5 Initial Funding Mistakes Made by Entrepreneurs

5 Initial Funding Mistakes Made by Entrepreneurs

Launching a startup is uncharted territory for most people. There are many considerations but no map to guide the way. When you read about the most successful startups of all time, most people focus on the great idea that made the company famous. An excellent business idea is important, but the funding aspect of a startup is equally important. Even smart entrepreneurs end up making funding mistakes and here are a few to avoid.

1. Not Being Picky About Investors

The saying goes that beggars can’t be choosers, and you’ll likely feel like a beggar when starting off. It’s human to leap at the first funding opportunity, regardless of any underlying concerns you might have. Sometimes these funding relationships — like any other type of relationship — can be toxic and far more trouble than they’re worth. Maybe you and the investor are on the completely wrong page with no chance of reconciling your difference. It’s a nightmare scenario.

To avoid this, it pays to be picky in the earliest stages of your startup. There’s a fine line between outright stubbornness (bad) and selectiveness (good). Find a balance, so you don’t turn away potential good investors.

2. Raising Way More Money Than Needed

Too much money sounds like exactly the type of problem you want to have. Entrepreneurs who have over funded their startups would disagree.

A quote from entrepreneur Nils Bunger explains why. “Too much capital early in a company’s life can hamstring a company and its options. When you raise a lot of capital, you’re effectively saying you’ve found your business model, and it’s time to scale it,” he told Forbes. “But if you do that before you’ve truly figured it out, you’ll run into a lot of problems because your board expects you to scale the business while you’re still working out what your business actually is.”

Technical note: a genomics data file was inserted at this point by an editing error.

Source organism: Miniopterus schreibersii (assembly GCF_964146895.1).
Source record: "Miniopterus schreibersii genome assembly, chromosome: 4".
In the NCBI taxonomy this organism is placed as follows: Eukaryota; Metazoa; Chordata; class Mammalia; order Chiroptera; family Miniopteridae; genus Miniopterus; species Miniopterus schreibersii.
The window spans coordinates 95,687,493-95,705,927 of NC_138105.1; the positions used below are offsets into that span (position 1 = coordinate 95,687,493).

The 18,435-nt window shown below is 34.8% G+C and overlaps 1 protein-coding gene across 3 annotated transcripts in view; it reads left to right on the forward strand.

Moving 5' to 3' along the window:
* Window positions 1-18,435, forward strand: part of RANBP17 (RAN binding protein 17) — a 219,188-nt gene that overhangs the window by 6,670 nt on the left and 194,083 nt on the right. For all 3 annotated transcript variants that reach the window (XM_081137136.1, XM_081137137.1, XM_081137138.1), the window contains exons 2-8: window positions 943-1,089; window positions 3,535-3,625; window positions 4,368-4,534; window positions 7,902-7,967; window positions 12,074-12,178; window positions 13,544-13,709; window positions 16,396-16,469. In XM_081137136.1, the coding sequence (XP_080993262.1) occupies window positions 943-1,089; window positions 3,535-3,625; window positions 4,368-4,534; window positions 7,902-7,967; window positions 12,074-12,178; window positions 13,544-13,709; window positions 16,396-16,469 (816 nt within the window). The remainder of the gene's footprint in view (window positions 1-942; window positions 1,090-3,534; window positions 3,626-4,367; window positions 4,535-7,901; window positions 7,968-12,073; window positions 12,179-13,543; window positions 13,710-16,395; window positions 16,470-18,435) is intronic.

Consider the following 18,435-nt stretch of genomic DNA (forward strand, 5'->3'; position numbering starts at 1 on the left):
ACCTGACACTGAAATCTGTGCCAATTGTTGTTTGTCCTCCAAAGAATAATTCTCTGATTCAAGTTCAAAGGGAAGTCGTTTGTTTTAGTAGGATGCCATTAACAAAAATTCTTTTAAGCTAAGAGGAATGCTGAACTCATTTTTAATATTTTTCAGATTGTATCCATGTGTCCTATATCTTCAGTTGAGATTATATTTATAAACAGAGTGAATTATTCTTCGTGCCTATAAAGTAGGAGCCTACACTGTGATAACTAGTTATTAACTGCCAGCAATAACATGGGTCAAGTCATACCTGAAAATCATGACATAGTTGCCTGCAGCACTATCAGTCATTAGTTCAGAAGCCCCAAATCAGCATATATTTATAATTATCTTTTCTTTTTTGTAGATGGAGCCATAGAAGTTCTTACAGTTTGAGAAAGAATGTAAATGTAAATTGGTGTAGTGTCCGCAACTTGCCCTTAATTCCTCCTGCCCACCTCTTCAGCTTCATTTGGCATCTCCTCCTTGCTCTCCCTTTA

It’s hard to say no when people are willing to invest in your company, but it’s best to take things slow. Take the money you need, and work to figure out ways to make your startup the best it can be. It’s harder to solve big problems when you’re growing at a breakneck pace and feeling the pressure to spend all the unnecessary money raised.

3. Giving Up Too Much, Too Soon

Similar to raising too much capital is letting that capital take control of your business. Chris Poelma of NCR Small Business says entrepreneurs often make a crucial mistake with venture capital, but there are ways to overcome it:

4. Wasting Money

Whether you’re flush with cash or still working on funding, there’s always a time and place for some financial discipline. The cliché that it takes money to make money is true, but there are plenty of ways to save money without impacting your business at all.

"Frugality is sometimes incredibly important for startups. I think there's a long history of this working well with the focusing effect of limited resources," Sam Altman, president of the Y Combinator startup incubator, told Business Insider.

So how exactly do you go about saving money? It’s different for every company. One way is to grow within your means and not bog yourself down with too many staff. Hiring smartly is something of an art, but it’s a learnable skill.

Another way is to treat your workplace like you would your home: spend money on preventative maintenance. Ignoring problems — such as energy inefficiency — can be costly down the line. For example, if you’re an industrial startup, you’ll want to ensure your compressed air system is properly maintained because leaks can waste up to 30 percent of a company's energy.

5. Don’t Fear Mistakes

Everybody makes mistakes, whether they’ve launched several startups or they’re trying it out for the first time. If you find yourself committing these funding mistakes, make sure to limit the damage but also learn from your experience.

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